What happens if U.S. defaults on its debts?
Even in a default, many investors would see Treasuries as safer than stocks.
FORTUNE — As Congress seems nowhere closer to resolving the nation’s budget problems on day four of the government shutdown, federal officials have raised fresh warnings the U.S. could default on its debt.
Credit markets could freeze, the dollar’s value could spiral, and U.S. interest rates could skyrocket, the U.S. Treasury Department warned Thursday. If Congress fails to lift the debt ceiling, the U.S. would have a financial crisis even worse than the one in 2008.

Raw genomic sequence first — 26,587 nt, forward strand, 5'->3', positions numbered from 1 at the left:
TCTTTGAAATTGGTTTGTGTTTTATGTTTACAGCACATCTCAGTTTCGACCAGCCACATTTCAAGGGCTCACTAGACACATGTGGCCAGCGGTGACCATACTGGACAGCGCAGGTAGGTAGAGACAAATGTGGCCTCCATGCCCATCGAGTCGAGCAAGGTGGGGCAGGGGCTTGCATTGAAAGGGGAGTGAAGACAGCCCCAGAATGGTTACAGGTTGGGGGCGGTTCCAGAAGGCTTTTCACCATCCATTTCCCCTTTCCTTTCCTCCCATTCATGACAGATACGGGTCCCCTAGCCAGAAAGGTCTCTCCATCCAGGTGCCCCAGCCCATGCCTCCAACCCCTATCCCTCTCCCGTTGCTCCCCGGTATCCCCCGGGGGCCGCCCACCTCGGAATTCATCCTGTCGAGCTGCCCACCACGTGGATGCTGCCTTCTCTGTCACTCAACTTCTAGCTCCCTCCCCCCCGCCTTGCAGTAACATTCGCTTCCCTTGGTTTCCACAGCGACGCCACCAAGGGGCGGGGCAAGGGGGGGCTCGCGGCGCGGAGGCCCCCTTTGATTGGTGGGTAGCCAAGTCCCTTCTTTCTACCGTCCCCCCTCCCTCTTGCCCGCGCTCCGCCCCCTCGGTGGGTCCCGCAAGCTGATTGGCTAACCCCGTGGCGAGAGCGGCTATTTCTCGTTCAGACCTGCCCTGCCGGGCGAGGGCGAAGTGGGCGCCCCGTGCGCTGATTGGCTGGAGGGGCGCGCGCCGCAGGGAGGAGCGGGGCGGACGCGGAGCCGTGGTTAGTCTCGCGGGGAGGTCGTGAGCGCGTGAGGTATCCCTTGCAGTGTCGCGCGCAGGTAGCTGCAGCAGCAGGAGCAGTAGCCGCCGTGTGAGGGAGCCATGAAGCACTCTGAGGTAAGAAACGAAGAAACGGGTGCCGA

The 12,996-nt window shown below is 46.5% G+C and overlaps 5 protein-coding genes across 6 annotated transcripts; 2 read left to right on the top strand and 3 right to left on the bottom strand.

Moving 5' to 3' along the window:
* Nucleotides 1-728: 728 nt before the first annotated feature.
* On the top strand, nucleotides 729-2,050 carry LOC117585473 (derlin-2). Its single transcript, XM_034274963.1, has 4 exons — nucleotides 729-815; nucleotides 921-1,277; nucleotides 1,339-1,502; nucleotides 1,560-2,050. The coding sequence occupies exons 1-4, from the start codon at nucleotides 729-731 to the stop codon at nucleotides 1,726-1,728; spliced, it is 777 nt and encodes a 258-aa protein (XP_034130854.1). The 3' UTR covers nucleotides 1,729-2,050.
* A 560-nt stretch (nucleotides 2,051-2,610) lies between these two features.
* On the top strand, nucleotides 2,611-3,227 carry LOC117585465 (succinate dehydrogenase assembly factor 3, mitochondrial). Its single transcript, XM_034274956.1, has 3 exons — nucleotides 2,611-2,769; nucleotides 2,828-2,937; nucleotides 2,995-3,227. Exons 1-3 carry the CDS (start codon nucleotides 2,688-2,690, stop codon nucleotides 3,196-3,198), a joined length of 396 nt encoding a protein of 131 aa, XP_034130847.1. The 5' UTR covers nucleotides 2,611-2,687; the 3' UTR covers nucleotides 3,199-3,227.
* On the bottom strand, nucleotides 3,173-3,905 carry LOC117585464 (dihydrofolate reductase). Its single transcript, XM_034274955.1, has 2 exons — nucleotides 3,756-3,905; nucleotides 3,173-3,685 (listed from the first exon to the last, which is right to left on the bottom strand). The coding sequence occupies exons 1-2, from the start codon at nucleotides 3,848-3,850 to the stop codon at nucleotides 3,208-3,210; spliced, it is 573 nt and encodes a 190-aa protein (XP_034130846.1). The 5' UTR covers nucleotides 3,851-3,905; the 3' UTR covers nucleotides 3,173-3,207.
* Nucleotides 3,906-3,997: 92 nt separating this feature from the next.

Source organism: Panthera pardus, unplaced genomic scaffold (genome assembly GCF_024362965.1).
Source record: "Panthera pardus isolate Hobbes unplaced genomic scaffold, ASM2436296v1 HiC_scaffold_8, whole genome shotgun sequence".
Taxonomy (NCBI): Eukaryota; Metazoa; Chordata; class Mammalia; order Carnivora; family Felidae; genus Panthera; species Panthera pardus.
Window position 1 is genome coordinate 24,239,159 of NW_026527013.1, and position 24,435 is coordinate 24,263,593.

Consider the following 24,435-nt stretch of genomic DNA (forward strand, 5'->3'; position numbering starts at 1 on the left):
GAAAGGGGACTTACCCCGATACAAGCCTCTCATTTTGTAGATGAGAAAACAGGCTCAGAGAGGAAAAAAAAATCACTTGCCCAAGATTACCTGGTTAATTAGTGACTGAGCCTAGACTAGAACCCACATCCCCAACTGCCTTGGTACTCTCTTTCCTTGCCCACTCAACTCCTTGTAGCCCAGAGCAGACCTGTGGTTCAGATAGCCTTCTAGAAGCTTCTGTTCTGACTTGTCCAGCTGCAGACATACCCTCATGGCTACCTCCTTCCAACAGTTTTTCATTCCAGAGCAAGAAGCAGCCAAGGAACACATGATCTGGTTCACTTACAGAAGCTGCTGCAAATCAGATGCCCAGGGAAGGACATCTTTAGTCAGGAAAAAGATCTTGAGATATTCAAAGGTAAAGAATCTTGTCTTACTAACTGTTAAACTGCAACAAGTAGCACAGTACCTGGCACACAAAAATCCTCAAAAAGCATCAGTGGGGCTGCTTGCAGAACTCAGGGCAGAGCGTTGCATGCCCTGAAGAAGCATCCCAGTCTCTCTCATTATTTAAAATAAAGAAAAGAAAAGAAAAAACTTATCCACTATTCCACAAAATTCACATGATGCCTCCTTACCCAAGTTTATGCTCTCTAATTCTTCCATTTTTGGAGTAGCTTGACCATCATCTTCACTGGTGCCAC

All this obviously sounds very bad, but it’s hard to say what could happen or if we should even believe the Treasury Department. After all, a U.S. default is unprecedented. If Americans believe House Speaker John Boehner and most on Wall Street, the U.S. won’t default at all.
But in the off chance it does, investors would likely still buy up the nation’s debt, at least for a short while. Bond yields may rise some at first, but not by much — if anything, they’ll likely fall.